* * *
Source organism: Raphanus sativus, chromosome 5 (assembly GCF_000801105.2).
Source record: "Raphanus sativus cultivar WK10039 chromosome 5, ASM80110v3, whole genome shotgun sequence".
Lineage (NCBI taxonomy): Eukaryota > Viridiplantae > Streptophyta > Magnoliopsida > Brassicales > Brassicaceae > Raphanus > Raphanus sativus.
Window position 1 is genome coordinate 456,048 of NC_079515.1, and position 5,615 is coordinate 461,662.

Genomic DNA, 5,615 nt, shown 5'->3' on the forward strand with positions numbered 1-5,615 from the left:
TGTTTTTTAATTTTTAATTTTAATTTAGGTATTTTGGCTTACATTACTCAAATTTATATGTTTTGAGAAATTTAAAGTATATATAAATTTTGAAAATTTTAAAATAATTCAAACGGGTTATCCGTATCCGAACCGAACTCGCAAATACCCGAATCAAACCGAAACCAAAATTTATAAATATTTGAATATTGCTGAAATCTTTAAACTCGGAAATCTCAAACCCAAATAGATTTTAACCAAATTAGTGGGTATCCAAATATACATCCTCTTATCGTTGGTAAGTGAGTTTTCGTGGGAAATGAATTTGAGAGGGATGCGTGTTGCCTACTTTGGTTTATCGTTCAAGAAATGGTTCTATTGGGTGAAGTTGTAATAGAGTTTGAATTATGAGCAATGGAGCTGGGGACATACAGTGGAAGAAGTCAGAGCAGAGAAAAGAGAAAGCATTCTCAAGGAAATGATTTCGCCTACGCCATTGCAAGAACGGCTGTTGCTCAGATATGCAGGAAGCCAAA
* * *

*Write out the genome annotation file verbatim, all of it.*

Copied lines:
Source organism: Raphanus sativus, chromosome 5 (assembly GCF_000801105.2).
Source record: "Raphanus sativus cultivar WK10039 chromosome 5, ASM80110v3, whole genome shotgun sequence".
Lineage (NCBI taxonomy): Eukaryota > Viridiplantae > Streptophyta > Magnoliopsida > Brassicales > Brassicaceae > Raphanus > Raphanus sativus.
Window position 1 is genome coordinate 456,048 of NC_079515.1, and position 5,615 is coordinate 461,662.

Genomic DNA, 5,615 nt, shown 5'->3' on the forward strand with positions numbered 1-5,615 from the left:
TGTTTTTTAATTTTTAATTTTAATTTAGGTATTTTGGCTTACATTACTCAAATTTATATGTTTTGAGAAATTTAAAGTATATATAAATTTTGAAAATTTTAAAATAATTCAAACGGGTTATCCGTATCCGAACCGAACTCGCAAATACCCGAATCAAACCGAAACCAAAATTTATAAATATTTGAATATTGCTGAAATCTTTAAACTCGGAAATCTCAAACCCAAATAGATTTTAACCAAATTAGTGGGTATCCAAATATACATCCTCTTATCGTTGGTAAGTGAGTTTTCGTGGGAAATGAATTTGAGAGGGATGCGTGTTGCCTACTTTGGTTTATCGTTCAAGAAATGGTTCTATTGGGTGAAGTTGTAATAGAGTTTGAATTATGAGCAATGGAGCTGGGGACATACAGTGGAAGAAGTCAGAGCAGAGAAAAGAGAAAGCATTCTCAAGGAAATGATTTCGCCTACGCCATTGCAAGAACGGCTGTTGCTCAGATATGCAGGAAGCCAAA